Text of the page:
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JJ wins at Kansas, Edwards 5th to take Chase lead

Jimmie Johnson celebrates in victory lane after winning the NASCAR Sprint Cup Series auto race at Kansas Speedway in Kansas City, Kan., Sunday, Oct. 9, 2011. Jimmie Johnson celebrates in victory lane after winning the NASCAR Sprint Cup Series auto race at Kansas Speedway in Kansas City, Kan., Sunday, Oct. 9, 2011. (AP Photo/Orlin Wagner)
By Dave Skretta
AP Sports Writer / October 10, 2011

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KANSAS CITY, Kan.—Carl Edwards kept complaining that his car was tight. It wouldn't turn in the corners and nothing his team did seemed to work.

He had come to Kansas Speedway after a pit road speeding penalty cost him a chance to win at Dover, brashly proclaiming that he'd make up for his mistake with a victory. But as the laps wore on Sunday, and his car kept getting tougher to handle, that looked more and more unlikely.

"I had a hint in the first corner. I drove down in the first corner, I said, 'Man, this is not good,'" Edwards said. "That's the worst the car has felt in a race for a long time."

After falling a lap down, some fortuitous caution flags got him back on the lead lap, and his team finally got the car to cooperate enough for Edwards to drive it through the field. He never had enough to challenge Jimmie Johnson for the race lead, but it was good enough to finish fifth.

And it gave Edwards the lead in the Chase, the lead that really counts.

"We're lucky," Edwards said. "We had two cautions that were timed perfectly, so that was a big deal. We've messed up enough in the past that I'm pretty proud of our ability to take our bad days and keep plugging along. We messed up some races, some points races, in the past, and I believe we've learned from that. It's a little test when you go through this to see if someone melts down."

Edwards said he felt as if he had won the race, given all the problems he had.

The reason Johnson won is he didn't have any problems.

The five-time defending Cup champion stormed to the front early, weathered every late caution and held off Kasey Kahne in a green-white-checkered finish for his first victory since April.

It was enough for Johnson, who was 10th in the standings before a second-place run at Dover, to climb all the way to third in the standings. Johnson still trails Edwards and Kevin Harvick, who finished sixth and is one point off the lead, but he's knocking on the door.

"I think he should just pack it up. It's over. He's too far back," Edwards said jokingly.

Johnson is just four points out of first place. In the revamped points system, that essentially means he's four spots on the racetrack behind Edwards as the series heads to Charlotte.

There are six races left, plenty of time for Johnson to complete another charge.

"I look at this year, there's probably three or four opportunities to win that come to mind that we just didn't take advantage of," said Johnson, who hadn't won since Talladega. "I messed up, we had pit road issues, a lot of little things went wrong.

"The competitor in all of us, we've known we've been close," Johnson said. "We want to win."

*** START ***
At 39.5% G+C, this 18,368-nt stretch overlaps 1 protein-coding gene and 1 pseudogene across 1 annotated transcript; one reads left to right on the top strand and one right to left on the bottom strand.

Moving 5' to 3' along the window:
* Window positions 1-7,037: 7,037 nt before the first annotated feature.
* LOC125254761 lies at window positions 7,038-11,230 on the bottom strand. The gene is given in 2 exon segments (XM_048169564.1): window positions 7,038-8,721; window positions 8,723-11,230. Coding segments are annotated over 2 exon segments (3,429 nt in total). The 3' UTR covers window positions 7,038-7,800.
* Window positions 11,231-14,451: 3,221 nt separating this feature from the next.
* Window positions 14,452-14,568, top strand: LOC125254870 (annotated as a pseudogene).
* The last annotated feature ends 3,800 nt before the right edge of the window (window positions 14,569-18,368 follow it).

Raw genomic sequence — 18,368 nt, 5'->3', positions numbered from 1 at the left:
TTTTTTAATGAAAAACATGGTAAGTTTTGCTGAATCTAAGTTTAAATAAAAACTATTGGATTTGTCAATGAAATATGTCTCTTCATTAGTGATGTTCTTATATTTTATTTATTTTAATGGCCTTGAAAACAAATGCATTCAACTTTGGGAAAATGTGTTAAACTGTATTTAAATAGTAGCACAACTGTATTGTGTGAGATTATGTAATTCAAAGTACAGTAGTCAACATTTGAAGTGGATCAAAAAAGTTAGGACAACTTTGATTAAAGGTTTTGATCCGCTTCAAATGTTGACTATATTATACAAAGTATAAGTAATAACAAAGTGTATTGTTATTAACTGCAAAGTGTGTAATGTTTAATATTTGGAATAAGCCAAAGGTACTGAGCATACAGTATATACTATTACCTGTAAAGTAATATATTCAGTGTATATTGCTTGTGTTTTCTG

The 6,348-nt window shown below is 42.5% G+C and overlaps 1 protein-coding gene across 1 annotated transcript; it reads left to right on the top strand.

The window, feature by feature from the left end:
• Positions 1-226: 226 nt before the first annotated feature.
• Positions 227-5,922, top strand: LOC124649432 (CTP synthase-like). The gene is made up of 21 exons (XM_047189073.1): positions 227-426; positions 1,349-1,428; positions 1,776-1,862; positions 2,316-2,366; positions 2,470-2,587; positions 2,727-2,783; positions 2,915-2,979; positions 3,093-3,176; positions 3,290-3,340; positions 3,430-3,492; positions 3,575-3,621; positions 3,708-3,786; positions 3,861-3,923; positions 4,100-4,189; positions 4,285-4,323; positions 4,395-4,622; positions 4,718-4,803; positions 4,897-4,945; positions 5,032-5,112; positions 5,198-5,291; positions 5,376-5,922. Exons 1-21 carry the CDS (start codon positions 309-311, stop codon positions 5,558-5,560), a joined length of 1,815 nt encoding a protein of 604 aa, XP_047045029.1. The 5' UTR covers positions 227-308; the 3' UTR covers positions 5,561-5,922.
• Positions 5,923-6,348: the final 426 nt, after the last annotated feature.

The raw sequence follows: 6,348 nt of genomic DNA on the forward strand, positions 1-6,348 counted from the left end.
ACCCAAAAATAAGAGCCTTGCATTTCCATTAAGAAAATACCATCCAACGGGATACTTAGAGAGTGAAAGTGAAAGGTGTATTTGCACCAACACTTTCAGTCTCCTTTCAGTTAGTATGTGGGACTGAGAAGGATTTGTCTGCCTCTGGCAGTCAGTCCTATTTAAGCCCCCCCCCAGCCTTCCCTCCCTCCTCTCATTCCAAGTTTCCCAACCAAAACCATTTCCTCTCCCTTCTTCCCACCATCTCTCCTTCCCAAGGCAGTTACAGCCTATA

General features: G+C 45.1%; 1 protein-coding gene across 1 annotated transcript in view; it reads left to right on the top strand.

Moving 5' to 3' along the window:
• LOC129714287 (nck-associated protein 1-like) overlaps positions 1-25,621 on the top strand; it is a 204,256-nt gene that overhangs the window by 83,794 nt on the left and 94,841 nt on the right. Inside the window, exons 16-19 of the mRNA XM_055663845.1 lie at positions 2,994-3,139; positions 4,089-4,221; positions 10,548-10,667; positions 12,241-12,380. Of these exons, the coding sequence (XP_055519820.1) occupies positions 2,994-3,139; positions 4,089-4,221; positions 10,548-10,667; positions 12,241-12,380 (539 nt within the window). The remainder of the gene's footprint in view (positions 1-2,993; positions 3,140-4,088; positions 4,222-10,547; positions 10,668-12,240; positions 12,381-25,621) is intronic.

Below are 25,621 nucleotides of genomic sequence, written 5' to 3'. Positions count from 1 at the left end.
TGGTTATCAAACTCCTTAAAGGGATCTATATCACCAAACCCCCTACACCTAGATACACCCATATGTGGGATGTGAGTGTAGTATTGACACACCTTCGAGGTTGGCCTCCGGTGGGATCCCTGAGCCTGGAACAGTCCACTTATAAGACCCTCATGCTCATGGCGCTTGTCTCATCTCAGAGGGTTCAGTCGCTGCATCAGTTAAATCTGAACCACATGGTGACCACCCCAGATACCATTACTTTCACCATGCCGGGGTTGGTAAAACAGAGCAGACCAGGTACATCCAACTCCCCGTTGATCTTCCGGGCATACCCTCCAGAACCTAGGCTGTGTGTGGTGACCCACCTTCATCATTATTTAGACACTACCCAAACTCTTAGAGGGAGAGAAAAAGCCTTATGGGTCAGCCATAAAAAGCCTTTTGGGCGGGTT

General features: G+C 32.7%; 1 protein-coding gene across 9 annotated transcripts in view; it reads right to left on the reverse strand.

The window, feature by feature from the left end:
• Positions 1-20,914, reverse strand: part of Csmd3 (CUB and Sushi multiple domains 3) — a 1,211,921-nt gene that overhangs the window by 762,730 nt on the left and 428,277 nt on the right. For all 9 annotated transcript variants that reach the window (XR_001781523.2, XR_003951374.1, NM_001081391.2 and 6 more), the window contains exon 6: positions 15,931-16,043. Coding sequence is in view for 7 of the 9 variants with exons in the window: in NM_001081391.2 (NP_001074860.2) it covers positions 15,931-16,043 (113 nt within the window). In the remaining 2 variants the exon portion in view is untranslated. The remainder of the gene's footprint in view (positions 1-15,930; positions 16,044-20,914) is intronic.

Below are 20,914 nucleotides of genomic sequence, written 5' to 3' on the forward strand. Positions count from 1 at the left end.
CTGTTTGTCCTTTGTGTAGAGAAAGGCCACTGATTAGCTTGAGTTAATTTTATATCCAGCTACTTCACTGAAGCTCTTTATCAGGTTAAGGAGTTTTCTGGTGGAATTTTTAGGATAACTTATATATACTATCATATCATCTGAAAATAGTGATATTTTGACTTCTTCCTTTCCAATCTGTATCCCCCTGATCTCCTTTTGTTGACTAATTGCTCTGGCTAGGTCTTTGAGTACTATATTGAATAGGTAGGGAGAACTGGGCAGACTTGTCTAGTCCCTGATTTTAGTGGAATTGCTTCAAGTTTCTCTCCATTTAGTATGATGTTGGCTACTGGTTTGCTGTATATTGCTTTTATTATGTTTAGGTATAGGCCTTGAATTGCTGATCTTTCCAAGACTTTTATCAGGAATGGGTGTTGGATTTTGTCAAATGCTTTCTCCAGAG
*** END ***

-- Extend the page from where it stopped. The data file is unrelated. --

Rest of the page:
Johnson was headed for an easy one most of the afternoon. He led 197 laps, at one point building a 12-second advantage over second place, before a series of yellow flags bunched up the field.

The final caution flew for Jeff Gordon, whose engine blew with three laps left.

Johnson chose not to pit before the sprint to the finish, but still managed to drive away from Kahne and Brad Keselowski on worn out tires. Keselowski, who won the Nationwide race Saturday, wound up third and climbed into fourth place in the Chase standings.

"It all comes back to having a good team," Keselowski said. "Good teams have good cars, they're the best at the end, the fastest at the end, they have good pit strategy and they're strong through adversity, and I just have a really good team."

Tony Stewart spent most of the afternoon trying to chase down Johnson, and at times appeared to have the car to do it. Stewart had climbed 17 spots to sixth after about 50 laps, and at one point told his team triumphantly over the radio, "I'm in a hurry ... I've got things to do."

A series of mistakes near the end cost him, though.

Stewart chose to pit when Gordon brought out the final caution, but carried too much speed down pit road and slid through his stall. By the time his team backed him up and changed tires, Stewart had shuffled back to 17th and he crossed the finish line in 15th.

Stewart won the first two races of the Chase to vault into the points lead, but he struggled all weekend at Dover and finished 25th. He'll now head to Charlotte eighth in the standings, but he's just 19 points out of first place and still harbors a realistic chance of rallying.

Matt Kenseth is fifth in points after his fourth-place run. Kurt Busch dropped two spots to sixth and Kyle Busch is seventh after his top-10 finish.

They're all chasing Johnson.

The most dominant driver in NASCAR started 19th and quickly drove to the front, then set it on cruise control the rest of the afternoon. Stewart tried to challenge him, and a few other contenders tried to work fuel strategy, but the late yellows took that out of the equation.

Johnson passed Keselowski for the lead after a caution with 27 laps remaining, and then held off the field during the green-white-checkered finish.

"He's going to be tough," Keselowski said. "The real question is we've got two big wild card races with Phoenix and Talladega, and I don't think you can rule anyone in or out until those two races are over and we get to Homestead."